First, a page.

An implantable cardioverter-defibrillator (ICD) is recommended as primary prevention against the risk for sudden death and all-cause mortality in patients with symptomatic HF (NYHA class II-III) and an LVEF ≤ 35% despite at least 3 months of optimal medical therapy, as long as these patients have a life expectancy substantially longer than 1 year with good functional status. However, this recommendation does not extend to patients who have had a myocardial infarction in the past 40 days. ICDs can correct potentially lethal ventricular arrhythmias and can prevent bradycardia in transvenous systems.
Patients with an LVEF ≤ 35% who have a pacemaker or an ICD and still develop worsening HF despite optimal medical therapy and have a significant proportion of right ventricular pacing may be candidates for stepping up to cardiac resynchronization therapy (CRT).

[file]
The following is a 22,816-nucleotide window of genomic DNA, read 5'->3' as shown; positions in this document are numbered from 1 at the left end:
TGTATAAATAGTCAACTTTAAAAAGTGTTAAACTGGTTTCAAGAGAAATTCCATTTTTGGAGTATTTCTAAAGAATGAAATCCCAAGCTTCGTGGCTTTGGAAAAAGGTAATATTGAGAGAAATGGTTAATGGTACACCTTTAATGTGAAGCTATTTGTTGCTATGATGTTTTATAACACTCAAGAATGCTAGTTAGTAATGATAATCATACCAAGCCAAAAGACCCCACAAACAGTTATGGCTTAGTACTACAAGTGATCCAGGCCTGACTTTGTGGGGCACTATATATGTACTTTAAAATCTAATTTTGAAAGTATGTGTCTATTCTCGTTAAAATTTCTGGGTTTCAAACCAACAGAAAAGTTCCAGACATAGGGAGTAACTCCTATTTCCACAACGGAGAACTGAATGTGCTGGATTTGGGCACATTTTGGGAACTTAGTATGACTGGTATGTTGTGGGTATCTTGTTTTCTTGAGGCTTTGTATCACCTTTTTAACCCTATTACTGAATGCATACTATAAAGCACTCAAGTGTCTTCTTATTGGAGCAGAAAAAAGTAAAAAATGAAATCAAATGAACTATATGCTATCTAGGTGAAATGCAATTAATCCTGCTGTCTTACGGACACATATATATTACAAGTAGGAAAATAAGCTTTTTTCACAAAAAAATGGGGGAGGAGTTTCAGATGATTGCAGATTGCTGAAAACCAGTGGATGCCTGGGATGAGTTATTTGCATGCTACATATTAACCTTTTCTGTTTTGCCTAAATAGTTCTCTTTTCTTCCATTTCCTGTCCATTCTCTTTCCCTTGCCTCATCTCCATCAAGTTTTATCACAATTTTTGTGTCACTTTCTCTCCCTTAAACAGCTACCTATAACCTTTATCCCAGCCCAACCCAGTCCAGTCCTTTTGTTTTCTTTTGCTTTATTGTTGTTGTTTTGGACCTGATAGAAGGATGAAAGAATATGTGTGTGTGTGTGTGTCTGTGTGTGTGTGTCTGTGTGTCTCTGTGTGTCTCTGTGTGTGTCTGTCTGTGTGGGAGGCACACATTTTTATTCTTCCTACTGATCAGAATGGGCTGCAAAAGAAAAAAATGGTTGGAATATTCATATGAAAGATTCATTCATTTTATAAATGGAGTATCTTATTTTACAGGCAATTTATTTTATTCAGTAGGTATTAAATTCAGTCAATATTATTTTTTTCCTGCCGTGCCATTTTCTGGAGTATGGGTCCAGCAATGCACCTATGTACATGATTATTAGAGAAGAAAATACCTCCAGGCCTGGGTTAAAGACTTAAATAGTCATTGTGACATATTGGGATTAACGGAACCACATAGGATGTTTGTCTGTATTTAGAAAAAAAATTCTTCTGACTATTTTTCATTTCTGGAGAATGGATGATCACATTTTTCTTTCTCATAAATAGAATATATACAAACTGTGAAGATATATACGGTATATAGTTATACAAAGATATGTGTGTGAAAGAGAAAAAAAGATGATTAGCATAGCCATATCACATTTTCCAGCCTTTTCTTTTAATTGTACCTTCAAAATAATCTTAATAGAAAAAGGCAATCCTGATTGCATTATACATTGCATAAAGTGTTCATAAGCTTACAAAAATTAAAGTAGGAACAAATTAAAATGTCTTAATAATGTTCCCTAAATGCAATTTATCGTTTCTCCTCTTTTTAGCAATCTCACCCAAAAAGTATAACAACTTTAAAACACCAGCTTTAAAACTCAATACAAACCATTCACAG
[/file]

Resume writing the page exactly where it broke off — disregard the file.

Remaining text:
Subcutaneous ICDs seem to be as effective as conventional ICDs, but patients must be carefully selected because this treatment option cannot treat bradyarrhythmia (except post-shock pacing) and cannot deliver antitachycardia pacing or CRT. Considering that this patient has bradyarrhythmia, this treatment option would not be appropriate.
A wearable ICD may be considered for patients with HF who are at risk for sudden cardiac death. However, it is not a long-term management strategy thus is usually used for a limited period or as a bridge to an implanted device.
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Cite this: Marco Guazzi. Skill Checkup: A 71-Year-Old Man With History of Chronic Heart Failure Presents With Dyspnea, Rales, and Ankle Swelling - Medscape - May 02, 2022.